spotlight image Since Prime Minister Sheikh Hasina assumed office again in Bangladesh in 2009, bilateral relations between New Delhi and Dhaka have been on a steady upward trajectory.
 
read-more
Pakistan Prime Minister Shahid Khaqan Abbasi on Wednesday received a telephone call from US Vice President Mike Pence who offered thanks for the rescue of an American hostage, her Canadian husband and three children, the Prime Minister's office said.
 
read-more
Ruskin Bond’s first novel ‘Room on the Roof’ describes in vivid detail how life in the hills around Dehradun used to be. Bond, who is based in Landour, Mussoorie, since 1963, captured the imagination of countless readers as he painted a picture of an era gone by.
 
read-more
India’s foreign policy under Prime Minister Narendra Modi has attained a level of maturity which allows it to assert itself in an effective manner. This is aimed at protecting the country’s national interests in a sustained way.
 
read-more
Braid-chopping incidents have added to the already piled up anxieties of Kashmiris. Once again they are out on the streets, to give vent to their anger. A few persons, believed to be braid-choppers were caught hold by irate mobs at various places. They were beaten to pulp.
 
read-more
The report delivered by Xi Jinping at the opening of the 19th National Congress of the Communist Party of China (CPC) declared that socialism with Chinese characteristics has entered a new era and the CPC has drawn up a two-stage development plan to develop China into a "great modern socialist country" by 2050.
 
read-more
The capture of Raqqa, the Islamic State’s de facto capital in Syria, by U.S.-backed Kurdish and Arab troops this week is a crushing blow to the group.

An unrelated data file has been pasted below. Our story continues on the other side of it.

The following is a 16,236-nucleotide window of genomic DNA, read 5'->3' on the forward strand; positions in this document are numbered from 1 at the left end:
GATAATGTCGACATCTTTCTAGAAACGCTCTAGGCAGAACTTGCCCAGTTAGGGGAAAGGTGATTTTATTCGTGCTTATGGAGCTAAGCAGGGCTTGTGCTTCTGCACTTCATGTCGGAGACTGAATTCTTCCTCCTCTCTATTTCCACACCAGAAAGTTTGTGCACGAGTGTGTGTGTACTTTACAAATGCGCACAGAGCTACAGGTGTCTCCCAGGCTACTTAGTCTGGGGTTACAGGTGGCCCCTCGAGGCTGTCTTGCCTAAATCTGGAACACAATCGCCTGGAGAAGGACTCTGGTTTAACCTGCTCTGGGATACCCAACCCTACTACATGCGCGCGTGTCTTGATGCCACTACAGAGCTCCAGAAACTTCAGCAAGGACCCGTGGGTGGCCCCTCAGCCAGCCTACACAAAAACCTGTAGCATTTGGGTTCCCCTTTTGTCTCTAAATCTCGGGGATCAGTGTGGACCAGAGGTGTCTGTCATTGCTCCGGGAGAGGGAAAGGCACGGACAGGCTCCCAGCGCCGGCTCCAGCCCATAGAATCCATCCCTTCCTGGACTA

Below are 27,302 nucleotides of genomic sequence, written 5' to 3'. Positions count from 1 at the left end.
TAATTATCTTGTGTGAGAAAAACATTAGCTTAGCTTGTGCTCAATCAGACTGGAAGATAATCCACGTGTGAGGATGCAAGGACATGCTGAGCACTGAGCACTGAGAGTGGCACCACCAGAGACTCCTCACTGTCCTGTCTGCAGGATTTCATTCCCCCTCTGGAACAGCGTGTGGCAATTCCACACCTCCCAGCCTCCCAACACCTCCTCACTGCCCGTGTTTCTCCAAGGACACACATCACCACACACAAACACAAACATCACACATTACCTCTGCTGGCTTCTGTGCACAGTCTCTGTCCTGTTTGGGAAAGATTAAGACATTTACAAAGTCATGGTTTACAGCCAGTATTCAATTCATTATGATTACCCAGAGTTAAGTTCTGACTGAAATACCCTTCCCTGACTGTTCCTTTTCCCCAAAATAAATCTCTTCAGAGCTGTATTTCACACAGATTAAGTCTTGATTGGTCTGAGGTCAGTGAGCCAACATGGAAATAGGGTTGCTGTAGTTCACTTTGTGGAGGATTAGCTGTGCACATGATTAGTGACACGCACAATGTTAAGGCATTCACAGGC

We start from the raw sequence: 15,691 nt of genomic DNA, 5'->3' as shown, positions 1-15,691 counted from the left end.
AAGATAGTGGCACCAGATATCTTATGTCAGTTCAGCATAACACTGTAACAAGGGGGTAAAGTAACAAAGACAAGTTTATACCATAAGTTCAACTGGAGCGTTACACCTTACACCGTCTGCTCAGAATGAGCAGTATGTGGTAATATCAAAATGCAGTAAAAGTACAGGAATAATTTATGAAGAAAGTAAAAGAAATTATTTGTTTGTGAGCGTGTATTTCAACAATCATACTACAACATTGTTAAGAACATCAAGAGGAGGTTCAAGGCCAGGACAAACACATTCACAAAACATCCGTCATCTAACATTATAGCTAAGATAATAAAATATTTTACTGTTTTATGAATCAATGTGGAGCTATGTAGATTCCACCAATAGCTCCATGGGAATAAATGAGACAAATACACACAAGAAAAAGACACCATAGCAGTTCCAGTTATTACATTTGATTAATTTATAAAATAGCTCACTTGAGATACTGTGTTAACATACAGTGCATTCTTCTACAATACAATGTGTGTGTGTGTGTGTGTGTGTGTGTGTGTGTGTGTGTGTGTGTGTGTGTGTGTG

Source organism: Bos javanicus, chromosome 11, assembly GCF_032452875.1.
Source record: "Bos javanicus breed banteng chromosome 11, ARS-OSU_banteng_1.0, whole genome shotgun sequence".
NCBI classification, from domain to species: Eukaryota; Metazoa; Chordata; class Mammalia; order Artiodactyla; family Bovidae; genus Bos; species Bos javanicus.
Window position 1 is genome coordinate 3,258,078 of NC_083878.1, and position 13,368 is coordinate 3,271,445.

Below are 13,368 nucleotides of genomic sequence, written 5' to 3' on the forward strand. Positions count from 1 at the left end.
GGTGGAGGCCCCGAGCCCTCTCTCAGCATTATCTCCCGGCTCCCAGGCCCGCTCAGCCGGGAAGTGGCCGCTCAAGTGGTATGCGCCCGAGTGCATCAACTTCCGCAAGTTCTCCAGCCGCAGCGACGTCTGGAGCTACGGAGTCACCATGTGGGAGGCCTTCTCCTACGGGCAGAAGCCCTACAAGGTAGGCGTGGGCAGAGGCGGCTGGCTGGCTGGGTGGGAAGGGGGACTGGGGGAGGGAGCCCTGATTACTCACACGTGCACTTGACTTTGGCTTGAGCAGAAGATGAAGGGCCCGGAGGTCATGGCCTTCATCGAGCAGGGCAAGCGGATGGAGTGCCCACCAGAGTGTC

read-more
In West Asia, the end of one war paves the way for the next. Raqqa, the Syrian capital of the self-styled Islamic State (IS), has fallen to a coalition of rebels, the Syrian Democratic Forces that is backed by the United States.
 
read-more
On “Defining Our Relationship with India for the Next Century”
 
read-more
Column-image

Title: The People Next Door -The Curious History of India-Pakistan Relations; Author: T.C.A. Raghavan; Publisher: HarperCollins ; Pages: 361; Price: Rs 699

 
Column-image

Could the North Korean nuclear issue which is giving the world an anxious time due to presence of hotheads on each side, the invasion of Iraq and its toxic fallout, and above all, the arms race in the teeming but impoverished South Asian subcon...

 
Column-image

Title: A Bonsai Tree; Author: Narendra Luther; Publisher: Niyogi Books; Pages: 227 Many books have been written on India's partition but here is a firsthand account of the horror by a migrant from what is now Pakistan, who ...

 
Column-image

As talk of war and violence -- all that Mahatma Gandhi stood against -- gains prominence across the world, a Gandhian scholar has urged that the teachings of the apostle of non-violence be taken to the classroom.

 
Column-image

Interview with Hudson Institute’s Aparna Pande, whose book From Chanakya to Modi: Evolution of India’s Foreign Policy, was released on June 17.

 
Subscribe to our newsletter
Archive